Arizona Law Enforcement Charging Innocent Car Owners $2,000 To Reclaim Their Wrongfully-Seized Vehicles
from the a-victor-even-in-defeat dept
If you'd like some more evidence on how civil asset forfeiture has become legalized theft, you need only look at this investigative report by Curt Prendergast for Tuscon.com. Not only is it extremely easy for the government to claim assets are tied to criminal activity, but the obstacles placed in front of individuals to reclaim seized assets are numerous and expensive to navigate -- sometimes outweighing the value of the items seized.
On top of that, even when the state loses, it still wins. Arizona residents who have seen their vehicles seized for extremely tenuous connections to criminal activity are still forced to pay an incredible amount of money to reclaim items the state has agreed to return to their owners.
The fortunes of a local woman took a disastrous turn when she loaned her car to her son so he could take her granddaughter to school.
Her son was arrested on suspicion of credit-card fraud in Oro Valley and police seized the woman’s orange 2005 Mini Cooper, which she said in court documents she needed to drive to her $14-an-hour job at Red Lobster.
She hired a lawyer — the court does not provide lawyers in civil matters — to challenge the seizure and subsequent forfeiture proceedings. Authorities agreed on July 7 to return her car, but first she had to pay $2,000 into the Pima County Anti-Racketeering Fund, with $1,500 going to Oro Valley police and $500 to the County Attorney’s Office.
The state is the only entity allowed to engage in racketeering, apparently. Someone has to make sure all of these agencies who have already penciled in expected seizures on theirs annual budgets can still hit their numbers. Even if the government withdraws its claim on an asset, every agency with its hand out still needs a cut of the bogus take.
This case isn't an anomaly. It's standard operating procedure in Arizona when the government decides to "return" a vehicle.
Attorney Rogers, who represented a man who loaned his 2002 BMW to a friend arrested for selling drugs, said the case was typical and ended with a compromise in which his client agreed to pay $1,500 to the multi-agency Counter Narcotics Alliance and $500 to the County Attorney’s Office, as well as $190 in storage and towing fees.
Officers seized a 2013 Toyota Corolla in August 2015 at an illegal marijuana grow site in Tucson. The owner of the car said he let his son, who was arrested at the grow site, use the car, but that he had no knowledge of the grow site. His son’s name was on the registration, but the father said his son did not pay for the car in any way.
Prosecutors agreed to return the car in February in exchange for $3,431 and $316 in storage and towing fees. The Counter Narcotics Alliance received $2,573 and the County Attorney’s Office received $858.
As can be ascertained by these stories, there's no innocent third-party defense available to people whose vehicles have been used for criminal activity while not in their direct control. If you loan a vehicle to someone, you're directly responsible for their actions while using it. The local district attorney claims -- in comments to Prendergast -- that there were no "innocent" parties here… or possibly ever. This ensures a steady flow of ~$2,000 payments by unfortunate car owners in exchange for the full release of their vehicle by the agency performing the seizure.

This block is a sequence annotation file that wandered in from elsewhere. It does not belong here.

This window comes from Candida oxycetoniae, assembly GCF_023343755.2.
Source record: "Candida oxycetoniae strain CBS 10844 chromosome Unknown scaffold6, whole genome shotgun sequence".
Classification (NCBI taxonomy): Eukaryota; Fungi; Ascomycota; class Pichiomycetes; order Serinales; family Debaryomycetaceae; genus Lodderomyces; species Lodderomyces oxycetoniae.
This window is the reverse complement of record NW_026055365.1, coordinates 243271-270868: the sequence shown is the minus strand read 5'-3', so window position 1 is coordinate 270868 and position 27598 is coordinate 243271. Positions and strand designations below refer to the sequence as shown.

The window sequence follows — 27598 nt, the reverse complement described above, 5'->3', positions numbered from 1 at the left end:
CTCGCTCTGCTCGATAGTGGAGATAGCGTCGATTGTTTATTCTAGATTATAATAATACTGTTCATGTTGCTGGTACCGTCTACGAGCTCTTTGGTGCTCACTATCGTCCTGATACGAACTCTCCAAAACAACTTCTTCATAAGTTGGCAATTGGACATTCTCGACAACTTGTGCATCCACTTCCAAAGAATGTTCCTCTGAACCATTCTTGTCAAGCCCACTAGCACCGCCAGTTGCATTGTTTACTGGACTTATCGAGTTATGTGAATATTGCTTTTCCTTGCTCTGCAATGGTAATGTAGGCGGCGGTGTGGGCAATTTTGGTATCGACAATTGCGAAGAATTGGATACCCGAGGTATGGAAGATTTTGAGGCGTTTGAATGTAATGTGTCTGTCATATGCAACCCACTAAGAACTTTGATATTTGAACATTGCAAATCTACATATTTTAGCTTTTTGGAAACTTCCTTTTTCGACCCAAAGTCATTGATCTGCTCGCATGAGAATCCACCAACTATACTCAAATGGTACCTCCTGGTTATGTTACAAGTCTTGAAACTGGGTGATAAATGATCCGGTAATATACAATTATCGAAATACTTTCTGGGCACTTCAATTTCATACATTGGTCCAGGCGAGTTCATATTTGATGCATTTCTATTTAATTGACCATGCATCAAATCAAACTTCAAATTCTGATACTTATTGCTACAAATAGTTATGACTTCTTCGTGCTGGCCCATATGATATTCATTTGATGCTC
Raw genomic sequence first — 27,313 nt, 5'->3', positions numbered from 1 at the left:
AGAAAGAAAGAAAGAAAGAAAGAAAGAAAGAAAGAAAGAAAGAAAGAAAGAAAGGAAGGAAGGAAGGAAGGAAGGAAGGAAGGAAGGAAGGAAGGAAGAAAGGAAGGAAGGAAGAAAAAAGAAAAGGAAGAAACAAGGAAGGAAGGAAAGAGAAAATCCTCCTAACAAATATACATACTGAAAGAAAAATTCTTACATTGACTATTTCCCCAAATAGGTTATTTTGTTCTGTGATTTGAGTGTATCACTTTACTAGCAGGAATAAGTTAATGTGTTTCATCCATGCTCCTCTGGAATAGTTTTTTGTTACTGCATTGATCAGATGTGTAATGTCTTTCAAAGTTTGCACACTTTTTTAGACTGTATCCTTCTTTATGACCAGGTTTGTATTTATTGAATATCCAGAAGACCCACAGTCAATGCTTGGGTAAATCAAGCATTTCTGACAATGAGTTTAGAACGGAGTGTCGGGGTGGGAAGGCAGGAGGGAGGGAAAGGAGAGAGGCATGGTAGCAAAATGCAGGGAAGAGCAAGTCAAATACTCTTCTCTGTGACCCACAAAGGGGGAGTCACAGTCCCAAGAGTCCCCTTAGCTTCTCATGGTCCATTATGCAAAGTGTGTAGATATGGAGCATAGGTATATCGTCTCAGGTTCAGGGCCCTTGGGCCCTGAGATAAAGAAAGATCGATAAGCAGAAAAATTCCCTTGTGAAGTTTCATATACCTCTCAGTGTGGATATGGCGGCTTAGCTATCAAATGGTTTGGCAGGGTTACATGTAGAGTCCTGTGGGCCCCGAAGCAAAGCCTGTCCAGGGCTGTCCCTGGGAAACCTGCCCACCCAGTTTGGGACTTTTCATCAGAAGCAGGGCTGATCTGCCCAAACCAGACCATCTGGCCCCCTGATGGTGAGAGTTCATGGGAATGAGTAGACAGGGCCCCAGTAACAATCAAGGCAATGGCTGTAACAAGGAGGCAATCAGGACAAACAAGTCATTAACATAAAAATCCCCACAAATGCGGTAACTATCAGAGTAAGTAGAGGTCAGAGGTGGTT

Not that there's any shortage of seized vehicles. The county attorney's annual list of "significant accomplishments" always includes the dollar amount of seized assets, as though the abuse of a process meant to deter criminal activity still means something when it's used to separate innocent car owners from their vehicles. Presumably this dollar amount also includes payments resulting from the government's relinquishment of a person's vehicle -- but not its apparent entitlement to a hefty payout in exchange for returning belongings to their rightful owners.
Prendergast notes that the attorney's office tracks every vehicle it seizes. It's not quite as enthusiastic about providing information on the number of vehicles it's returned to owners at $2,000/per.
There's a reason the forfeiture process is largely opaque. It does law enforcement agencies no favors when citizens find out they're viewed more as revenue streams than people with rights and property.
[W]hat began as a means to a laudable end has, in many instances, become the end itself, where law enforcement authorities appear to focus more on forfeiting money and property than catching and convicting criminals. The reason for this is the perverse profit incentive built into civil forfeiture law: Much, if not all, of the proceeds of successful forfeiture cases are retained by the agencies that do the initial seizing, providing them with a funding mechanism that is totally outside the normal legislative appropriations and oversight process. Police and sheriff’s departments and prosecutors’ offices often end up having a significant budgetary stake in the outcome of forfeiture cases and of the process in general. Indeed, a deputy sheriff in Kane County, Illinois, wrote in a training book that “[a]ll of our home towns are sitting on a tax-liberating gold mine.”
And what a gold mine it is. When the government can cushion its losses with a $2,000 fees, there's nothing discouraging law enforcement agencies from seizing everything they can get their hands on, no matter how tenuous the connection to criminal activity.